The assets of community foundations are pooled and invested, with donors typically having a choice of investment products.
The funds established at community foundations can be non-endowed or expendable funds (i.e., the corpus of the fund can be spent in its entirety) or they can be endowed, which limit distributions to the interest earned on the assets and/or the amount granted by the foundation as long as the corpus is not spent. Endowments last in perpetuity due to the corpus never being able to be spent.
History of community foundations
The first community foundation was set up in Cleveland in 1914 by Frederick Goff and operates now as The Cleveland Foundation. Others soon followed including the California Community Foundation and the Chicago Community Trust. The first Community Foundation in Canada, The Winnipeg Foundation, was established in Winnipeg in 1921.
Since the 1980s, a number of private foundations in the United States have created initiatives to develop community foundations in various states. One of the earliest such initiatives was in Michigan. In Indiana the Lilly Endowment funded a program that has spurred development of community foundations in each of the state's 92 counties. On a smaller scale, the Grand Victoria Foundation supports development of Illinois community foundations. The Kansas Health Foundation operates a similar program in Kansas communities.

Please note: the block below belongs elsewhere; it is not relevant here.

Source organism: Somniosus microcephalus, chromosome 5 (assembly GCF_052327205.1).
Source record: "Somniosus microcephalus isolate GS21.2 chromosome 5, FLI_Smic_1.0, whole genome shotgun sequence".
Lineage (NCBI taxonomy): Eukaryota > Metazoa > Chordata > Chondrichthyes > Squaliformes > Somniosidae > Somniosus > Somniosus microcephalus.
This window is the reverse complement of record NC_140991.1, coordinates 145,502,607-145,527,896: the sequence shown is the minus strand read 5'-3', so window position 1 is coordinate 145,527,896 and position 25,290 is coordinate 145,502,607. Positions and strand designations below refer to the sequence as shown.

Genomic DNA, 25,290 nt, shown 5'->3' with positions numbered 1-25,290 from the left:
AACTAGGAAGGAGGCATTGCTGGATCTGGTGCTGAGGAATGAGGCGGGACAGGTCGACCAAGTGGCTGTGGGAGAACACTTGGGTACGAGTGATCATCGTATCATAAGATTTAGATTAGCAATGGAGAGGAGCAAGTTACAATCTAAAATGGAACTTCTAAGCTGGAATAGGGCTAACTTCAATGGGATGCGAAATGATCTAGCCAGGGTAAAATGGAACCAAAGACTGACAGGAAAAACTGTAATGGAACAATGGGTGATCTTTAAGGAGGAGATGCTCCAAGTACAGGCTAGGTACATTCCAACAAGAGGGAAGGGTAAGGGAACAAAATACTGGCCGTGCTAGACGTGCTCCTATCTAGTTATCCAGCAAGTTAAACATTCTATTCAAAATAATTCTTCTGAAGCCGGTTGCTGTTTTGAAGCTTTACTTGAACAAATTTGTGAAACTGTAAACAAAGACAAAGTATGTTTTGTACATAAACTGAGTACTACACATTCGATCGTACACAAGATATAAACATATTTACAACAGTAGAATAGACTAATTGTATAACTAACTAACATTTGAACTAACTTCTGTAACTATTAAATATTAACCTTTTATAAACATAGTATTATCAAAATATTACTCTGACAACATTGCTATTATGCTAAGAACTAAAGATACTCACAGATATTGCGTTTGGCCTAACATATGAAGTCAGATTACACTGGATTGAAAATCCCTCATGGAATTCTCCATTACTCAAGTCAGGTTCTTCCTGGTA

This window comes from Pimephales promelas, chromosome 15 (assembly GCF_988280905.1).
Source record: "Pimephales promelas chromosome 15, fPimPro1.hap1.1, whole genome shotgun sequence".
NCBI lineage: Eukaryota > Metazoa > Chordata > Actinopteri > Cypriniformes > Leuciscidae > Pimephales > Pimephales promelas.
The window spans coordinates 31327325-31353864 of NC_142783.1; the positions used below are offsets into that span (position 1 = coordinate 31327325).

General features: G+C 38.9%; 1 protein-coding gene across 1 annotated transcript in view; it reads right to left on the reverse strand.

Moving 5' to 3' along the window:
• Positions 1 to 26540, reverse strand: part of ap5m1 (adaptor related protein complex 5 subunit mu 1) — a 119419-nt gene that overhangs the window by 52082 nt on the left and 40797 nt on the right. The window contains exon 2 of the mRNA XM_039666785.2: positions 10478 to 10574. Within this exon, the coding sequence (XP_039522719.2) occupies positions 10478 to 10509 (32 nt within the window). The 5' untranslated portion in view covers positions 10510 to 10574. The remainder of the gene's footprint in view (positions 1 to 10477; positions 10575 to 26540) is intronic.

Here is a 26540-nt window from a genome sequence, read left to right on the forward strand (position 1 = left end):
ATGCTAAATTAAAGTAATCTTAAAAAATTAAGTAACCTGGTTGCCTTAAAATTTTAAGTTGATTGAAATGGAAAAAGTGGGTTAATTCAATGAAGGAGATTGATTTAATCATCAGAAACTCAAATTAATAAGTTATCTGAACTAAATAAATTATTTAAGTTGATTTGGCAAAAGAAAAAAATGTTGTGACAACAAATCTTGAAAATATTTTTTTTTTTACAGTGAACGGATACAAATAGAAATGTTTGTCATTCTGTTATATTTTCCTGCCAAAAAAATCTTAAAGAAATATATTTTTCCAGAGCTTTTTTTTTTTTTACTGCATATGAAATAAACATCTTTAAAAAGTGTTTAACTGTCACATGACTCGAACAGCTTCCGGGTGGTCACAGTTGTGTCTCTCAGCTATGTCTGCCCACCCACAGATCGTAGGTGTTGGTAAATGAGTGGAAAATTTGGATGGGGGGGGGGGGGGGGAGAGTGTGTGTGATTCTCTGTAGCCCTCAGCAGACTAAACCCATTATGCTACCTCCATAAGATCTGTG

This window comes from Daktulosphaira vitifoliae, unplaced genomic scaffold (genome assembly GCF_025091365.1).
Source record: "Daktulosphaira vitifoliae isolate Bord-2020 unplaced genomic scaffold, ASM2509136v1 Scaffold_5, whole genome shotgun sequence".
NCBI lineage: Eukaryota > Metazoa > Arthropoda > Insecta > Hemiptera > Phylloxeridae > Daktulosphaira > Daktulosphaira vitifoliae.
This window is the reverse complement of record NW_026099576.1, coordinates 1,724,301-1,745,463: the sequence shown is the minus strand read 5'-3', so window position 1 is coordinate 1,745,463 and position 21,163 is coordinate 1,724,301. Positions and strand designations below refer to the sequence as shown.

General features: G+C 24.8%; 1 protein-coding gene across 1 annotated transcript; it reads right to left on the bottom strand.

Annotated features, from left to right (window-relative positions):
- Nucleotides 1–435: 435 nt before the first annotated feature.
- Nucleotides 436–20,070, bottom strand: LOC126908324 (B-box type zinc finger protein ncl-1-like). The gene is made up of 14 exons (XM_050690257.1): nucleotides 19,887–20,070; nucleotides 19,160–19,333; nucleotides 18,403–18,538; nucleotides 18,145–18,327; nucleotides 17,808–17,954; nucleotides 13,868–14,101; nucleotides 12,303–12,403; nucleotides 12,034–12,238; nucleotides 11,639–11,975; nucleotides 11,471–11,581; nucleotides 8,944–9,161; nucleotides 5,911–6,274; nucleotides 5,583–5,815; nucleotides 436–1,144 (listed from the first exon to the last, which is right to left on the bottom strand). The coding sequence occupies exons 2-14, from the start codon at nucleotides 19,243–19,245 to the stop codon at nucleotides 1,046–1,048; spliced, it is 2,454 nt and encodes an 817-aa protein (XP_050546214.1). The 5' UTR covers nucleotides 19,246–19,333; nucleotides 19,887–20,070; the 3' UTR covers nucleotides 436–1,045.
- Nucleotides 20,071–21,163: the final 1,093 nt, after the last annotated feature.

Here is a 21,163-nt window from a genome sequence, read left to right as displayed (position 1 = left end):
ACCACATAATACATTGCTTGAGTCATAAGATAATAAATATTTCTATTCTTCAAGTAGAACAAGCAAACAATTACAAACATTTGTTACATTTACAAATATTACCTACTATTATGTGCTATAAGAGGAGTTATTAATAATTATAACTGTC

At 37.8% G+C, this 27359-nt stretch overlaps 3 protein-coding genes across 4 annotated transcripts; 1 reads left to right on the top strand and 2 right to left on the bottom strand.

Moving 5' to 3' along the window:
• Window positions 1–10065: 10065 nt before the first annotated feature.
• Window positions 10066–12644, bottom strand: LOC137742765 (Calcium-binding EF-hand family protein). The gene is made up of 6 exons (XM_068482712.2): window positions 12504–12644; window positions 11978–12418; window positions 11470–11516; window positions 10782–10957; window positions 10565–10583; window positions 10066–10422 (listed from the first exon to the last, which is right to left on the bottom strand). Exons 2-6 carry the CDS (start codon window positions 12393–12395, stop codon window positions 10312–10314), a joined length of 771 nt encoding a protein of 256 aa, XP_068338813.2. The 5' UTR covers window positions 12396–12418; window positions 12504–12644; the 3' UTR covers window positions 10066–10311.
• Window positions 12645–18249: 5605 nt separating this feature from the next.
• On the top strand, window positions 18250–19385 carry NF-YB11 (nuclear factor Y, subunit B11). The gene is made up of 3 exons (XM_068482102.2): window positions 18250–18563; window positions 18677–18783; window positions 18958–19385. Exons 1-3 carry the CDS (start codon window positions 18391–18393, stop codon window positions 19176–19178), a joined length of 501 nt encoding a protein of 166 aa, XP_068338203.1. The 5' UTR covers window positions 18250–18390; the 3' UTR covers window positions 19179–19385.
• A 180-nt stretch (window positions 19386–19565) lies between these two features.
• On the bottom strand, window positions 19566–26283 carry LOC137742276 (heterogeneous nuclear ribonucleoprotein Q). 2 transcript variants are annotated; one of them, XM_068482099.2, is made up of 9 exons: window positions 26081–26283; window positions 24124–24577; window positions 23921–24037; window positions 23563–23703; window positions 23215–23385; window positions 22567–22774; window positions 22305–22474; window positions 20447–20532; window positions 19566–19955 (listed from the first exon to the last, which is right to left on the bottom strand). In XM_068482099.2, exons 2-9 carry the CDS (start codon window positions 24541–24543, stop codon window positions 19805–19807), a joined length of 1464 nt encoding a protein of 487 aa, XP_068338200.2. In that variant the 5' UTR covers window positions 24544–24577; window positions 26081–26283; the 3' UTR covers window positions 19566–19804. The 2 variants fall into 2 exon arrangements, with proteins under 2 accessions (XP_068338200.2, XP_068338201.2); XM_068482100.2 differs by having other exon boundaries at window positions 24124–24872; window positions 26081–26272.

Notable Community Foundations
|Rank||Name||Total Giving||Assets||Gifts Received|
|1||Silicon Valley Community Foundation||$956,834,000||$6,529,547,000||$1,970,996,000|
|2||Tulsa Community Foundation||$130,381,000||$4,015,187,000||$298,907,000|
|3||New York Community Trust||$157,785,699||$2,570,966,941||$184,255,136|
|4||Greater Kansas City Community Foundation||$263,297,742||$2,401,067,229||$391,353,262|
|5||Chicago Community Trust||$170,984,481||$2,290,734,371||$200,798,791|